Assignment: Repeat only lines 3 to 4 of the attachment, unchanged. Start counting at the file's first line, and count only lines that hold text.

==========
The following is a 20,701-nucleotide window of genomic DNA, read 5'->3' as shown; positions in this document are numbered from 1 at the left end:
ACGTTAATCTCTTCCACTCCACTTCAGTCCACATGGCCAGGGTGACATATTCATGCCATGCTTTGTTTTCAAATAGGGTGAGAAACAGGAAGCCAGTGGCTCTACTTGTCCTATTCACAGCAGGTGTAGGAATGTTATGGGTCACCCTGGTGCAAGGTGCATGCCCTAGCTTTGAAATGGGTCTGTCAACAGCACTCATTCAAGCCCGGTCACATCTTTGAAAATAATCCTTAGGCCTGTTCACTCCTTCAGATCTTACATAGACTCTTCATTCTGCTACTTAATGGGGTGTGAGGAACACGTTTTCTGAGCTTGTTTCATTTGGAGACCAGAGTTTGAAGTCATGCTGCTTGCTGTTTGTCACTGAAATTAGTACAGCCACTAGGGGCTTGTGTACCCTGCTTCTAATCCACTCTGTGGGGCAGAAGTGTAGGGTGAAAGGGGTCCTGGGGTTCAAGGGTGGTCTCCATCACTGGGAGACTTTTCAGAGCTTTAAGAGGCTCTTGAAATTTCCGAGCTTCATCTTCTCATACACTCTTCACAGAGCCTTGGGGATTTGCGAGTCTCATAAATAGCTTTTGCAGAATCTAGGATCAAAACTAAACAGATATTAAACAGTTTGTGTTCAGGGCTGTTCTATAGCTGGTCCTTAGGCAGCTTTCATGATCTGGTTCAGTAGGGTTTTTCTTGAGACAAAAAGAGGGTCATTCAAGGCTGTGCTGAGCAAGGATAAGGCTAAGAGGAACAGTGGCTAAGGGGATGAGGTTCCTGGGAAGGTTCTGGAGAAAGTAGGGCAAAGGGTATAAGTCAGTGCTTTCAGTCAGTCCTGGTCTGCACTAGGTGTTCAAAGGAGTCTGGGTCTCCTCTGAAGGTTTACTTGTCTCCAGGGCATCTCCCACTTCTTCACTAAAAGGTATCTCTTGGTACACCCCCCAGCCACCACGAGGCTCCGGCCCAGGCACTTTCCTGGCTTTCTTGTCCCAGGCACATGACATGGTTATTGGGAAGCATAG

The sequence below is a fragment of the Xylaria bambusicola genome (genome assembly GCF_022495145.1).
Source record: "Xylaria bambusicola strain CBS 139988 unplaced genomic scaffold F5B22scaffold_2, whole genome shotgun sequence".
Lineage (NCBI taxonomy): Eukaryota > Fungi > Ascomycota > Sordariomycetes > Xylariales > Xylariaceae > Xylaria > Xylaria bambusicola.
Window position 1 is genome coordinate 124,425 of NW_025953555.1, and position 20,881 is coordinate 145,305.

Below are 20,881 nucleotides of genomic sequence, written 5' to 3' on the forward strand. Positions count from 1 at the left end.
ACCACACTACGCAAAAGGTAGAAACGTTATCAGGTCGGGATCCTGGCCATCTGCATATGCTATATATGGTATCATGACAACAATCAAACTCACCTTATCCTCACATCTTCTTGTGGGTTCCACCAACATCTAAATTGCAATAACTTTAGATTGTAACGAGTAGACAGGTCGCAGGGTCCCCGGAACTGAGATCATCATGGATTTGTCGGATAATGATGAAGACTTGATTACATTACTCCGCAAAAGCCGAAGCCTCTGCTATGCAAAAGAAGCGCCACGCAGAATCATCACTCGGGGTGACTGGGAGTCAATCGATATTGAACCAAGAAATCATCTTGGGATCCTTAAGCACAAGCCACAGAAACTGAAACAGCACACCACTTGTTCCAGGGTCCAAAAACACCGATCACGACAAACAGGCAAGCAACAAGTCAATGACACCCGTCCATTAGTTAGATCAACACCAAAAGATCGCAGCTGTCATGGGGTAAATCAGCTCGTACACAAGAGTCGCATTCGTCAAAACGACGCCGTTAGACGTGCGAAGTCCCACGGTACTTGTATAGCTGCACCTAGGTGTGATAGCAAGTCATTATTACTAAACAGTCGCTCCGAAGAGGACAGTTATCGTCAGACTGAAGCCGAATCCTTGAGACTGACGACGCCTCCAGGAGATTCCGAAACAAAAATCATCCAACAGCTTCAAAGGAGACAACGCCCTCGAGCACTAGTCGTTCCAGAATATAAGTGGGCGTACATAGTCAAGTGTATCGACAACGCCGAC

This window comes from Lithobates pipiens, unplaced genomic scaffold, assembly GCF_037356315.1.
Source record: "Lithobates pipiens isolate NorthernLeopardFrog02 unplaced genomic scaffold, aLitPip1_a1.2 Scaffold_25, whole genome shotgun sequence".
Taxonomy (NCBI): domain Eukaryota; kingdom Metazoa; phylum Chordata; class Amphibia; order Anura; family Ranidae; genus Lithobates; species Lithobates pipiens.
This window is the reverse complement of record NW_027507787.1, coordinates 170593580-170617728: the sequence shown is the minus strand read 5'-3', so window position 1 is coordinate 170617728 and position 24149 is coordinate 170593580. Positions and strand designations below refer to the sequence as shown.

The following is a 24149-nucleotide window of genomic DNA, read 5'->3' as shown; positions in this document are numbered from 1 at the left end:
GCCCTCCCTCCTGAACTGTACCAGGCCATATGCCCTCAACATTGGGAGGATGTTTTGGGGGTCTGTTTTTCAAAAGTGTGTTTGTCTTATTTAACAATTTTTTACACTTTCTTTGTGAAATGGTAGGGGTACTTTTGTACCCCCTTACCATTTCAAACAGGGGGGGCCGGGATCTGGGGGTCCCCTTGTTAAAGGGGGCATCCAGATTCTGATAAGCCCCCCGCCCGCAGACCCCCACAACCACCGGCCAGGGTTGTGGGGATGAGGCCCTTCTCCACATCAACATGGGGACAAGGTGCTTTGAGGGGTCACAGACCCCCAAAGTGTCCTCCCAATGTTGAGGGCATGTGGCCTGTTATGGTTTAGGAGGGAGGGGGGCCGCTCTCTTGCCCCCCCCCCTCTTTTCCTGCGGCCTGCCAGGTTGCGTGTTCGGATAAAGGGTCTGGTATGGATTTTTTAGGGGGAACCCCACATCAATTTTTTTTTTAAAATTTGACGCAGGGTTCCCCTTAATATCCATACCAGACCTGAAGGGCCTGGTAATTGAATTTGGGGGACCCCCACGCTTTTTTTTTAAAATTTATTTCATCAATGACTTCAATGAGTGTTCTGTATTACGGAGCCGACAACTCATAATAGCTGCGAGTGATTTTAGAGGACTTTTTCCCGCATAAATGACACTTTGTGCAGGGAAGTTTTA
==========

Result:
The sequence below is a fragment of the Xylaria bambusicola genome (genome assembly GCF_022495145.1).
Source record: "Xylaria bambusicola strain CBS 139988 unplaced genomic scaffold F5B22scaffold_2, whole genome shotgun sequence".